How long after you finished this poem did it first appear in print?
C. Dale Young took this poem for the New England Review and it appeared in the Spring 2003 issue, so it was probably about a year old by the time it came out.
How long do you let a poem "sit" before you send it off into the world? Do you have any rules about this or does your practice vary with every poem?
Generally it’s a poem-by-poem decision. I don’t always know when I have succeeded, but I am acutely aware of when I have failed. I have a few trusted readers, and we tend more towards trading larger blocks of poems, a cycle or a whole manuscript. But my relationship with those people is such that we tend to only raise our voices if something is seriously awry. If the poem in question feels particularly risky to me, I might wait a tad longer to send it out.
Could you talk about fact and fiction and how this poem negotiates the two?
Are you asking why the Library of Congress categorizes poetry as a distinctly non-fiction endeavor? That’s always been a great mystery to me. I am by no means a genre loyalist, and I like to push the limits of what we think of as discrete categories. In this particular poem, the owner of the first-person voice is almost inconsequential. I’m much more interested in a sense of emotional authenticity than I am in whether or not something is literally true. Of all the poems in the book, "Fixing" is the one that people most often assume springs from some sort of impulse to practice a type of documentary or post-confessional poetics. And perhaps it does, but the poet isn’t necessarily the subject of that documentary. Interestingly, in the few poems in my book that do spring from a documentary impulse, I do not feel any obligation at all to the literal truth. My obligation is to a sense of unflinching honesty that convinces the reader to make the investment in the book. Jose Ortega y Gasset wrote that criticism’s goal was to complete the text, but since I am a writer first and scholar second, I have an extraordinarily ambivalent relationship to the practice of biographical literary criticism. To me, trying to map the actual life of an author or a poet on to a text not only defeats the purpose of reading, but it’s a perverse and lazy way to approach a text. Biography informs the text, but it doesn’t complete it.
Is this a narrative poem?
Perhaps. If it is, it contains narrative only in the sense that it is an extended synecdoche and the reader is invited to complete the narrative. Though I return to the subject matter later in the book in a poem called "Wild Gift," and that poem is more a traditional narrative. The original title of "Wild Gift" was "Fixing (Reprise)" but I already had a poem in the book called "Luckless Age (Slight Return)" so I thought maybe I was better off limiting myself to one inside reference to 1960s classic albums per book.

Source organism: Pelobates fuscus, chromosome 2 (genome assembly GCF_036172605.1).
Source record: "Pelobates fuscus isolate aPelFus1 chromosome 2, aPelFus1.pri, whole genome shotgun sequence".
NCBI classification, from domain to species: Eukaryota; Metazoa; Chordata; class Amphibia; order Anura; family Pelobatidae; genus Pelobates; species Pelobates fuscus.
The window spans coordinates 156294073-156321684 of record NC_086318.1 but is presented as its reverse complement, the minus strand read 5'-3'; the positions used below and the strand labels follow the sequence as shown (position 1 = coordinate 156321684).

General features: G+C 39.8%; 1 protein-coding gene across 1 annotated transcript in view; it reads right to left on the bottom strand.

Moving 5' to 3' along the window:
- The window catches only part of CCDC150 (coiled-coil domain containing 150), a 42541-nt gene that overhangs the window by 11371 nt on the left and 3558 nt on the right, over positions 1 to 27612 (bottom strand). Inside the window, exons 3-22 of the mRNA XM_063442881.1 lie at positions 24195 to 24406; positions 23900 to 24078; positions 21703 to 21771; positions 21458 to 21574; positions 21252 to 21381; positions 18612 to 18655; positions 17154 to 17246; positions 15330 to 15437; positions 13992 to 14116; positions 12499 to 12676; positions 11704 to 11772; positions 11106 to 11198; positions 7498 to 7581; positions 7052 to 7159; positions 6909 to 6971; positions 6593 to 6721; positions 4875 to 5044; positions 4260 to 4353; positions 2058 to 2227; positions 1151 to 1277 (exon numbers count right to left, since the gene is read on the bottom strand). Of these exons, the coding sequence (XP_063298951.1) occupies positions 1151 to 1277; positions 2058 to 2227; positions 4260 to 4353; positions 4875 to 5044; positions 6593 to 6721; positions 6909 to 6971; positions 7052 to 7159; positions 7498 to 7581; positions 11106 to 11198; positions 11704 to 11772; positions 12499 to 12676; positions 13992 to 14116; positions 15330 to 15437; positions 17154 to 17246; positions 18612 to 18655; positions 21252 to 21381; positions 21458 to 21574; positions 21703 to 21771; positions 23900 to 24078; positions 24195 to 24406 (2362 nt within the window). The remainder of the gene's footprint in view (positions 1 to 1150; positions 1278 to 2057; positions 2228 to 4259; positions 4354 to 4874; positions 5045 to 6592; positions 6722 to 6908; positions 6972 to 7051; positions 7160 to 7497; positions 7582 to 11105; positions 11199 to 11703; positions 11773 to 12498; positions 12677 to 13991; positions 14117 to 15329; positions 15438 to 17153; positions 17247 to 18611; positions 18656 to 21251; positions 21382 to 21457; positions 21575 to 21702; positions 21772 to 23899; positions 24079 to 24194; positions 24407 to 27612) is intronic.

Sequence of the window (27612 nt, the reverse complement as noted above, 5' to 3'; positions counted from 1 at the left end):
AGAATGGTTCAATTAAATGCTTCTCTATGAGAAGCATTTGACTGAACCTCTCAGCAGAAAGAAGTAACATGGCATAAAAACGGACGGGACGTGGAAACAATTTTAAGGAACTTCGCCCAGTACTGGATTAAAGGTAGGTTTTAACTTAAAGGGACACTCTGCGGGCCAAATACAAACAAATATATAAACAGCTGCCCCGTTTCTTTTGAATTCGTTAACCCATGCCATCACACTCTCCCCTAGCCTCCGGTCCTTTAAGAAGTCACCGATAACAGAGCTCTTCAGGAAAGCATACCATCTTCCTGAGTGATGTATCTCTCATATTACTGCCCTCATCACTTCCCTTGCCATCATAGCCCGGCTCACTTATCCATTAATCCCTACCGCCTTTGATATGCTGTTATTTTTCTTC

Do you have any particular audience in mind when you write, an ideal reader?
Again, the answer varies. When I was eighteen, I had this horrific summer job raising money for progressive political organizations. One night after work, a few of us went out for beers in the Georgetown section of DC, and my boss, his name was Pete, said to me on the walk home, "You know, no one ever knocks on your door at three in the morning with a twelve-pack once you’re married and 26." And he said it with the most complete air of defeat I’d ever heard. Many years later, as a grad student at Iowa, those 3 a.m. visits and phone calls were a part of the landscape. After one particularly brutal workshop, a guy named Thomas Derr came up to me and quoted a sentence from one of my stories back at me. And he said, "Anybody who can write a sentence like that is going to go a long way." Of course, there might have been beer involved in this discussion, but I took it to mean this: if one person can read this and want to share it with someone in the middle of the night, then maybe I’ve done my job. Also, if you are knocking on the door at 3 a.m., you damn well better not come empty handed.
What is American about this poem?
It’s pretty much all-American I think, with all the contradictions that implies. For all of the contemporary discussions about what America is and isn’t, I think it’s important to remember that we are a nation built on a foundation of shame. When John Winthrop gave his sermon to the members of the Massachusetts Bay company, he wasn’t speaking to victims of persecution or even idealists who saw themselves as the foundation of the American project. Rather, the Puritans were people who believed that the Church of England and the Crown were possessed of a decaying moral authority that would soon be insufficient to govern. Even at the remove of four centuries, we are still shackled to that shrill Puritan voice in our national dialogue. The voice that tells this poem struggles with his own shame, but in his heart, he knows everyone else has such secrets, too.